CHAP. 23.—FIFTEEN REMEDIES DERIVED FROM CADMIA. TEN
MEDICINAL EFFECTS OF CALCINED COPPER.
acts as a desiccative, heals wounds, arrests discharges,
acts detergently upon webs and foul incrustations of
the eyes, removes eruptions, and produces, in fact, all the good
effects which we shall have occasion to mention when speaking
of lead. Copper too, itself, when calcined, is employed for
all these purposes; in addition to which it is used for white
spots and cicatrizations upon the eyes. Mixed with milk, it
is curative also of ulcers upon the eyes; for which purpose,
the people in Egypt make a kind of eye-salve by grinding it
upon whet stones. Taken with honey, it acts as an emetic.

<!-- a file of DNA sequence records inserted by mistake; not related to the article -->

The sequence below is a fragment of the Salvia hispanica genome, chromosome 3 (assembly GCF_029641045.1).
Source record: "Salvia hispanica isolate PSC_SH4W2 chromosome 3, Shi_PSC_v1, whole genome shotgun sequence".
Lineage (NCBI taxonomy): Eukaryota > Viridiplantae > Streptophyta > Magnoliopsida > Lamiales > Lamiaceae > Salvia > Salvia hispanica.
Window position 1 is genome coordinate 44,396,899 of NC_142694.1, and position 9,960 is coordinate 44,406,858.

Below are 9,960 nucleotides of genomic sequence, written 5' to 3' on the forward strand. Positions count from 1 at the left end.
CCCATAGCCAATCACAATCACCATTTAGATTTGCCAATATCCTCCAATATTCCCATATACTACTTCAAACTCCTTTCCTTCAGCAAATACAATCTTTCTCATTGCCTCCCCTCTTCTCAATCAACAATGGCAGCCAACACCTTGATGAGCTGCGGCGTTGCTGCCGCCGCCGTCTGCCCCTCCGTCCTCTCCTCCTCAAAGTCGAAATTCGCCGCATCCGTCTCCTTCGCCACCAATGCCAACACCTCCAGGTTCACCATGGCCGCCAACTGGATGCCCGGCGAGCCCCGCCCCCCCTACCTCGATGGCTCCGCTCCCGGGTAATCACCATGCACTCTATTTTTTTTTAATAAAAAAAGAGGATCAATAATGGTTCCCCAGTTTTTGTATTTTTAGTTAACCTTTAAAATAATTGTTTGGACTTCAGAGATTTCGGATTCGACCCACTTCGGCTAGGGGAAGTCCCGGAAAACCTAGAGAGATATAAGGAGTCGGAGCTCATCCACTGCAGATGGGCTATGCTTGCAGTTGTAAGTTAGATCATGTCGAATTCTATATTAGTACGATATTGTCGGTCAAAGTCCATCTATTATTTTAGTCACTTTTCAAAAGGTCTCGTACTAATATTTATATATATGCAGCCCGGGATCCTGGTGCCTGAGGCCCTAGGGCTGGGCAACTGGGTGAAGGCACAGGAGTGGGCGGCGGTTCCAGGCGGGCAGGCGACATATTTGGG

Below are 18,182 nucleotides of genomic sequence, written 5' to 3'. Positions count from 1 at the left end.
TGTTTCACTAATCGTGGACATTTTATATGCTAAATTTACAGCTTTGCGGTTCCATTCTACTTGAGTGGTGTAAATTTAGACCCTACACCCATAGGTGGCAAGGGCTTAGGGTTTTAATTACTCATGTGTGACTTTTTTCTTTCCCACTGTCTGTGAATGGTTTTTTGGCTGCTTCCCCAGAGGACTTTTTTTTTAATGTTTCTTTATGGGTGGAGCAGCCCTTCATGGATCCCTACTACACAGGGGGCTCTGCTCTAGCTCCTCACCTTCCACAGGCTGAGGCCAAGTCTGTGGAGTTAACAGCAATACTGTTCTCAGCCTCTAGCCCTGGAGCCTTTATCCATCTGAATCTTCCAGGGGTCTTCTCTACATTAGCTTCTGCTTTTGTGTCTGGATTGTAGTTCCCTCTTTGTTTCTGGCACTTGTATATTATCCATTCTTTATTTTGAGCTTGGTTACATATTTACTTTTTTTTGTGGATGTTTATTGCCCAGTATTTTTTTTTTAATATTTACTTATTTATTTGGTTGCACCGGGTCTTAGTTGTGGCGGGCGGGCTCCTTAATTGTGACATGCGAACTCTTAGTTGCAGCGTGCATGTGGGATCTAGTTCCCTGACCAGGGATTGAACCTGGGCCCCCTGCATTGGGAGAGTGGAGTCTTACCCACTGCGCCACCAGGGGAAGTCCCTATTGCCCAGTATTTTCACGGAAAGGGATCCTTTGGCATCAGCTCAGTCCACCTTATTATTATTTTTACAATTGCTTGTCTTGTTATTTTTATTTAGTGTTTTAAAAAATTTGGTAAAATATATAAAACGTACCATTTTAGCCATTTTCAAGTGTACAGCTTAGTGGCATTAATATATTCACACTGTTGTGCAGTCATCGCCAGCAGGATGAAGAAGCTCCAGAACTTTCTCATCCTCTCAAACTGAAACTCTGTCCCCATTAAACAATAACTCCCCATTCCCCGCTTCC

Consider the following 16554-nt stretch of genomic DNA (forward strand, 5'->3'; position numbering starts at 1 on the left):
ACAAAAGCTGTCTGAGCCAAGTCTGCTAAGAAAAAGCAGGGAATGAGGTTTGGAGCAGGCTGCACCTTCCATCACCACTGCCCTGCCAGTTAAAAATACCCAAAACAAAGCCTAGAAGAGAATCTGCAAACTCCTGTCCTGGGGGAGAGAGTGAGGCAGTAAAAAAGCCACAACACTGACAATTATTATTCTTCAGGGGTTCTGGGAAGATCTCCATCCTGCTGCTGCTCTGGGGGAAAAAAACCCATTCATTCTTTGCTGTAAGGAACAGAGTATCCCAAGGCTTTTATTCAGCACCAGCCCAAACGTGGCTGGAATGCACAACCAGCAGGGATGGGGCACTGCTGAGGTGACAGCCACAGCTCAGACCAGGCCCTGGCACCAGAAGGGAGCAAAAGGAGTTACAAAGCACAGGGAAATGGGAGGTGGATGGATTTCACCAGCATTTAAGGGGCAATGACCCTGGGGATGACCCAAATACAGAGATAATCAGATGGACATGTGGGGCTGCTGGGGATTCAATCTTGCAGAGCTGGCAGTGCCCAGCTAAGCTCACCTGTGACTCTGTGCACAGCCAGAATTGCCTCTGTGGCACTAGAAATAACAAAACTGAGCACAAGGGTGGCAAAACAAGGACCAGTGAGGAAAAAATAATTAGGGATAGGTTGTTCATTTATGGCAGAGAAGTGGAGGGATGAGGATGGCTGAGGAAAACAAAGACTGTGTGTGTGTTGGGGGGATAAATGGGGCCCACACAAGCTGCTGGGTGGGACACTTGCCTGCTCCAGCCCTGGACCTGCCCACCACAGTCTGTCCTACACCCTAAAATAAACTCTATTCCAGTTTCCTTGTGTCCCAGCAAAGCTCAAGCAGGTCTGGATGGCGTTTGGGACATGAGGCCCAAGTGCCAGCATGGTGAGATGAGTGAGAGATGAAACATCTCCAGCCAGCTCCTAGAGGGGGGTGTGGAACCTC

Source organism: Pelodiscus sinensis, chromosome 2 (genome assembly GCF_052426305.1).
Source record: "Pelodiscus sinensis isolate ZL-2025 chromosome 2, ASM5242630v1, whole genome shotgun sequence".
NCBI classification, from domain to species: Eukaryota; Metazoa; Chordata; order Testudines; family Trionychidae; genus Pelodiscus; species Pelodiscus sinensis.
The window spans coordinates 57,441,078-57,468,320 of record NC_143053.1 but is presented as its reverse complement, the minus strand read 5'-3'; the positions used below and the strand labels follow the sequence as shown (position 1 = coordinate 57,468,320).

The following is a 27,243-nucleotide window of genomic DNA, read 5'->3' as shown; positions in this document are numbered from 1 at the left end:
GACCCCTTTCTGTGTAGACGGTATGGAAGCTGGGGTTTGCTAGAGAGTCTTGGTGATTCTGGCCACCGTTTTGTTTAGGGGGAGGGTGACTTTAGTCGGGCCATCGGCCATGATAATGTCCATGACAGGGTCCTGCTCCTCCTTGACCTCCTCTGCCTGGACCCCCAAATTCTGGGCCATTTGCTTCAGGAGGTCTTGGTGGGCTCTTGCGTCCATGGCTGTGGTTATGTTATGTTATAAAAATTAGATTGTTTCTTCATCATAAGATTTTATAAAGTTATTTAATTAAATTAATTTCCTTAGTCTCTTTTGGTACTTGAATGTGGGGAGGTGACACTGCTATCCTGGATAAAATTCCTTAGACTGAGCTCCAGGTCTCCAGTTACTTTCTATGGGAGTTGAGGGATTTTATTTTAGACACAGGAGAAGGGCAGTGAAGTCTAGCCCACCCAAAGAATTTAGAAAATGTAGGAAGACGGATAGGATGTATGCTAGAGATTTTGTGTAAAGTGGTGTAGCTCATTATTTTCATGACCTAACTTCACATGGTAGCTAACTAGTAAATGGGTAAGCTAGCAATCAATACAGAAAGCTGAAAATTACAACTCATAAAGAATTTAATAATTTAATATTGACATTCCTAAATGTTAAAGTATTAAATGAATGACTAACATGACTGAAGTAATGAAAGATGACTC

For these purposes, Cyprian copper is calcined in unbaked
earthen pots, with an equal quantity of sulphur; the apertures
of the vessel being well luted, and it being left in the furnace
until the vessel itself has become completely hardened. Some
persons add salt, and others substitute alum2
others, again, add nothing, but merely sprinkle the copper with
vinegar. When calcined, it is pounded in a mortar of Thebaic
after which it is washed with rain water, and then
pounded with a large quantity of water, and left to settle.
This process is repeated until the deposit has gained the
appearance of minium;4
after which it is dried in the sun, and
put by for keeping in a box made of copper.